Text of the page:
Top Ten Tuesday: Top Ten Hidden Gems

Posted January 17, 2017 by Lyn Kaye in Lyn, Top Ten Tuesday / 2 Comments

THIS WEEK’S TOPIC: Ten Underrated/Hidden Gem Books I’ve Read In The Past Year Or So

One of my favorite enjoyments, as a book addict, is stumbling on a book that is great, by mistake or just out of the blue. It makes me feel like those people who find ancient treasure in their backyard with a cheap metal detector, or someone who catches a mermaid with a clearance Disney fishing rod. Or someone who got a shiny Pokemon through Wonder Trade. You get the point.

Sadly, these books need more coverage! This week, I’m sharing some wonderful books I have read from the last 2 years that need to be added to your shelves ASAP!

I went through my top reads over the last two years and pulled any book with less than 3,000 ratings. There is one book with more than 3k, but I feel that this book needs even more exposure. These are in no particular order.

Hostage: The Change #2: by Rachel Manija Brown and Sherwood Smith: I always try to get people to read this series. I am horribly saddened that there isn’t a lot of coverage for this sci-fi/dystopian series. It has a diverse cast, and a very wide range of social topics. Also, killer trees that eat people that are made out of crystals. Let that just sink in. Get this series. I can’t stress this enough. READ THIS SERIES.

Miss Mabel’s School for Girls by Katie Cross: An all-female cast at a boarding school, with a cursed witch. For a book that I went in with no expectations, I really loved how it seemed to go against the usual and set its own pace. Also, magical boarding school!

The Reader by Traci Chee: This book was sorely overlooked when it came out last year. It was a perfect balance of thriller and dystopian, and the clues and small hints scattered throughout the book made for this to be a unique read!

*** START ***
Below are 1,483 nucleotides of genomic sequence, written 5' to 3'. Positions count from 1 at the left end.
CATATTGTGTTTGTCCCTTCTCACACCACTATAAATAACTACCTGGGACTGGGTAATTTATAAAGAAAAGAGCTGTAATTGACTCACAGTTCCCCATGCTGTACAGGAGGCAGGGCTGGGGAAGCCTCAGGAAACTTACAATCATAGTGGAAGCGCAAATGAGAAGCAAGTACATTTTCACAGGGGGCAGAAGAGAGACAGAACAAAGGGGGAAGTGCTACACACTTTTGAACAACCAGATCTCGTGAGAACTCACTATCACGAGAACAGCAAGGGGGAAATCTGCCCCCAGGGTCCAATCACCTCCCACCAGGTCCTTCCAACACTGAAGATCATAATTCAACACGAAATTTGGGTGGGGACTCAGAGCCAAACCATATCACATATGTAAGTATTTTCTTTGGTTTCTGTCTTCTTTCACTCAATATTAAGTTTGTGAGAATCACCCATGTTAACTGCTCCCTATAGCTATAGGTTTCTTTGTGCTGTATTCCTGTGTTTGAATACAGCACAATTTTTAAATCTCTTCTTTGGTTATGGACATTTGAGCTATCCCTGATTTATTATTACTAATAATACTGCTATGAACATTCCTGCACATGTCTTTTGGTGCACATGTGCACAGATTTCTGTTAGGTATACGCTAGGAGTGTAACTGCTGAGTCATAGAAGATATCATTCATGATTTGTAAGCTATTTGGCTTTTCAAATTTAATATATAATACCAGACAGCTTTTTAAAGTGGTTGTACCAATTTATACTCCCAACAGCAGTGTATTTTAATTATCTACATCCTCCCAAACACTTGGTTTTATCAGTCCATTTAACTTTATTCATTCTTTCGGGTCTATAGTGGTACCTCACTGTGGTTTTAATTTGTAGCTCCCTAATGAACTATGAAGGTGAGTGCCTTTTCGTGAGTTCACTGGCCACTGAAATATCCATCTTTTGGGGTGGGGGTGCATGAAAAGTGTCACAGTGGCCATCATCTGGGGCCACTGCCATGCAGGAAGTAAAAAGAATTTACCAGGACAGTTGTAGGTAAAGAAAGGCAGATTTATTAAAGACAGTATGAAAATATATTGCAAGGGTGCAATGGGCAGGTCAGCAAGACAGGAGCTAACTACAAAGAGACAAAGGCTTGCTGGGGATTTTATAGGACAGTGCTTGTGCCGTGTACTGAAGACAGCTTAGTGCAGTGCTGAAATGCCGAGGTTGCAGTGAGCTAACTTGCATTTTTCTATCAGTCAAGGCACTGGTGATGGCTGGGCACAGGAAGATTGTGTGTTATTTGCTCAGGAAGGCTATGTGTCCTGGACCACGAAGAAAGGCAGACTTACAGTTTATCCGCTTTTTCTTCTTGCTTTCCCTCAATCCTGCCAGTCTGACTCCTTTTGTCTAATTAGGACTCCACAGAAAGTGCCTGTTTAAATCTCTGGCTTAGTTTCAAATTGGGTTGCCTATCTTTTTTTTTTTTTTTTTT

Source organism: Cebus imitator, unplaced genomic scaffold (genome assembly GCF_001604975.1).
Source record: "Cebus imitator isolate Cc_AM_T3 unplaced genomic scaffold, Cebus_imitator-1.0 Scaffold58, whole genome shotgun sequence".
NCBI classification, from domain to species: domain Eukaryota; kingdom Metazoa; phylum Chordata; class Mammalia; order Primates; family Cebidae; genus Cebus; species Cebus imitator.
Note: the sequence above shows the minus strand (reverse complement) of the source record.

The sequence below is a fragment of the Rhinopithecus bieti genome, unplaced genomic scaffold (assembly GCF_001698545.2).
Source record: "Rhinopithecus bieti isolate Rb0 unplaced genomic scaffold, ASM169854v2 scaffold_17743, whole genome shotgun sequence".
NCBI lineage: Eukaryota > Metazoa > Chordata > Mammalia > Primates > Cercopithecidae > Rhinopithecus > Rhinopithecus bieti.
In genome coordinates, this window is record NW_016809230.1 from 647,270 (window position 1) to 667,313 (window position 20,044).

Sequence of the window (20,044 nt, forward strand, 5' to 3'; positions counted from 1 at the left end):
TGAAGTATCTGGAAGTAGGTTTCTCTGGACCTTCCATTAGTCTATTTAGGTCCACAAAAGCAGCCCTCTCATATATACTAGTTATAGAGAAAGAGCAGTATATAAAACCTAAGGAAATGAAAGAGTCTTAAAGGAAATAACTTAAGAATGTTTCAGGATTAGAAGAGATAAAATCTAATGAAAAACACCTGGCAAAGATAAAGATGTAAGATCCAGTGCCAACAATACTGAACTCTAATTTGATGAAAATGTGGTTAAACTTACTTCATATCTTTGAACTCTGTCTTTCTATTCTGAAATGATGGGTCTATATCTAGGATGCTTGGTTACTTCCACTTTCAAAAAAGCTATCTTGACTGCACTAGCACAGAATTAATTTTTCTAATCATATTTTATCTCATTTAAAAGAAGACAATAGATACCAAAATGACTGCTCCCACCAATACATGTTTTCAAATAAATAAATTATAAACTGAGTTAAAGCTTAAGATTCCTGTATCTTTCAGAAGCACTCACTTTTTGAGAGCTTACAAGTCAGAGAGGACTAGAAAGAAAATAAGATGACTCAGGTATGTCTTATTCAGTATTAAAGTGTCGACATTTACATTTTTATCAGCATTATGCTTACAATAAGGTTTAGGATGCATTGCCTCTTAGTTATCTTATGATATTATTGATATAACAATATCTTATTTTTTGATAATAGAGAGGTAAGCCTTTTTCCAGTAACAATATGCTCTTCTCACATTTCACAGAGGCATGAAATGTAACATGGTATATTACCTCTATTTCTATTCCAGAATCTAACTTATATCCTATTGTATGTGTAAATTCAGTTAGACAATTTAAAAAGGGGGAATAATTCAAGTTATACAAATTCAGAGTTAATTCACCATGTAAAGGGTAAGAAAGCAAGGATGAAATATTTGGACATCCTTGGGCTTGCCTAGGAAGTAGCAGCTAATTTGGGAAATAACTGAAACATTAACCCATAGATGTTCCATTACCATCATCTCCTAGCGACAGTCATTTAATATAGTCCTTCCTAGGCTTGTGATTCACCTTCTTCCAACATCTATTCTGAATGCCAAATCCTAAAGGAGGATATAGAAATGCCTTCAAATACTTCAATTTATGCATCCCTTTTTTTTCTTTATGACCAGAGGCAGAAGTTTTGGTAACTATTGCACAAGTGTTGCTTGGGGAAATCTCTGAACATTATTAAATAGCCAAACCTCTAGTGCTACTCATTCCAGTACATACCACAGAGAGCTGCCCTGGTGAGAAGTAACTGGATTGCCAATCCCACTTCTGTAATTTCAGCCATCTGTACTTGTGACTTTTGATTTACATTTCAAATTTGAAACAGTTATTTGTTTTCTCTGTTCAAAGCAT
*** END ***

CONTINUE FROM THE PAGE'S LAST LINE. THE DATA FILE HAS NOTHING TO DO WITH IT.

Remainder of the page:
A Shadow Bright and Burning by Jessica Cluess: I’m always up for an awesome fantasy series, and this book filled a hole I had no clue was gaping open. What I loved about this series is that it took the usual “chosen one” trope and gave it a fresh face, which is something I love, despite the fact that I just downright love “the chosen one” stories (#sorrynotsorry). I also just loved the whole cast as well, and Henrietta as well. This book could have descended into a love-triangle-plot-what-plot book, but it didn’t. And I loved it.

The Female of the Species by Mindy McGinnis: This book did pretty well on GR – over 3,700 ratings, but I was shocked that the number was so low, to be honest. I have a slight feeling that since this book wasn’t all fluff and charm, it didn’t get enough attention. That’s a depressing thought, since this book did a lot to discuss rape and feminism and physiology. This book should become required reading, for the better of young students.

The Impostor Queen by Sarah Fine: I push this book as hard as I can, because the story is just so awesome! Everyone needs a book with a touch of magic, a pinch of female power, and some awesome underlying bisexual tones!

Some Kind of Happiness by Claire Legrand: Claire’s books are always so awesome, and this one is a beautiful blend of one girl’s fantasy clashing with reality. This novel also tackles anxiety in middle grade children, something that is often wished away or overcome with an adventure. Here, it is addressed and treated as a real, honest topic. I want to put this in every school library.

Devoted by Jennifer Mathieu: When I see religion in novels, I tend to steer clear of them, but this book instead uses the subject as a point to explore growth in your own direction. I love how the author handles the delicate theme to tell a compelling story.

The Fire Horse Girl by Kay Honeyman: I’ve never seen many books set in this era, but what the Chinese endured when they came to America was horrible during the young days of the 1900s. This gives an inside look of one of the most vulnerable classes trying to come to America: the women of China, seeking new opportunities. It is heartbreaking yet important to hear these voices of the past.

Bright Lights, Dark Nights by Stephen Emond: I adored this book based on BLM and inner city struggles of female black girls and their role in the family. This graphic novel enhances the story with wonderful visual art, adding to the story which is based on tension between the police and the black communities.

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